Workers’ compensation has always been a bit of a unicorn in the insurance world, complicating early determinations around COVID-19 claims and employer liability. While other lines of coverage draw a solid line around policy terms and conditions with few exceptions, a host of external factors can impact claims to injured employees. With coronavirus quickly turning into the event of a lifetime, it’s possible that some states will interpret employer liability differently than they have in the past.
Workers’ compensation in North Carolina and most other states does not pay an employee who contracts a viral or bacterial illness during the scope of a normal workday. Exceptions can be made for health care workers and emergency service personnel whose normal course of work puts them in direct contact with pathogens, but even then, strict criteria must be met.
But coronavirus is a game changer. The crisis has changed how we live and work overnight. Change on this kind of scale has the ability to disrupt long-held industry standards and even belief systems, to a degree. Consider, too, the impact a declared state of emergency may have on the industrial commission tasked with overseeing workers’ compensation rulings on a case-by-case basis.
Industrial commissions have long determined compensability for pathogen-born illnesses with a rule that asks a simple question: Was the employee at a greater risk of contracting the illness than the general public? The rule puts the burden of proof squarely on the employee. And while the coronavirus pandemic will change neither the rule nor the burden of proof in workers’ compensation hearings, we don’t yet know how it might complicate the way the rule is interpreted.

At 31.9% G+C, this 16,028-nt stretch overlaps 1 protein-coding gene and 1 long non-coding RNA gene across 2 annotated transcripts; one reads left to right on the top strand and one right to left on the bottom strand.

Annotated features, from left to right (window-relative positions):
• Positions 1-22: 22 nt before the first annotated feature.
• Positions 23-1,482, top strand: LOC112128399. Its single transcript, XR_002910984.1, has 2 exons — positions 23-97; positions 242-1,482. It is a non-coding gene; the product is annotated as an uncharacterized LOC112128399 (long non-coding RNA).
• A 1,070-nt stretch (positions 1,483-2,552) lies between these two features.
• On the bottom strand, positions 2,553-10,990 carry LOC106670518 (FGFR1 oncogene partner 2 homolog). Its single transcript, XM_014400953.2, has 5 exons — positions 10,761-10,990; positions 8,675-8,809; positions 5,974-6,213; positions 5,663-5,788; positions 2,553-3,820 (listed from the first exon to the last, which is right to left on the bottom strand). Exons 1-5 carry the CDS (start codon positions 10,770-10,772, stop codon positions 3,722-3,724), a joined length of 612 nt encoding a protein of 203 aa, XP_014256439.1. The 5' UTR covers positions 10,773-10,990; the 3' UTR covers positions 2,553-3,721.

We are still in the early days of the COVID-19 crisis, and already, Kentucky and Washington have moved to guarantee workers’ compensation benefits for health care workers and first responders. Look for California and other states with programs friendly to traveling employees, defined as those who have no single, fixed place of business, to lead the way on how coronavirus claims are handled for certain non-traditional employees.
Months from now, the workers’ compensation story we may all be talking about is not sick employees, but workers injured doing unfamiliar tasks outside the usual scope of their job. As essential as multi-layer redundancy is to the business continuity process, make sure not to skimp on employee training.
Sentinel’s best advice right now to mitigate the potential for work-related COVID-19 claims is this:
- Continue to provide a safe and secure work environment for employees. These policies extend to remote work. In fact, the remote workplace is treated as an extension to the regular workforce, in terms of safety requirements. The federal government has issued a telework guide with best practices for human resources, safety and loss control, here.
- Encourage sick employees, and those who have been exposed to COVID-19, to stay home.
- Review absenteeism policies to ensure sick employees don’t feel they have to come to work.
- Allow employees to telework where possible.
- Ensure sick leave policies are flexible and consistent with public health guidelines.
- Emphasize and extend office cleaning and sanitation procedures.
- Avoid nonessential employee travel altogether. Put travel bans into place for high-exposure areas per the CDC’s website.
- File COVID-19 workers’ compensation claims just as you would any other work comp claim.
- Alert Sentinel that a claim for your employee has been filed by emailing us at: email@example.com
- Report employee COVID-19 illnesses to OSHA, but only if the employee was exposed due to the nature of their job, i.e., healthcare workers, first responders, etc. Contact Sentinel if you are unsure about this reporting requirement.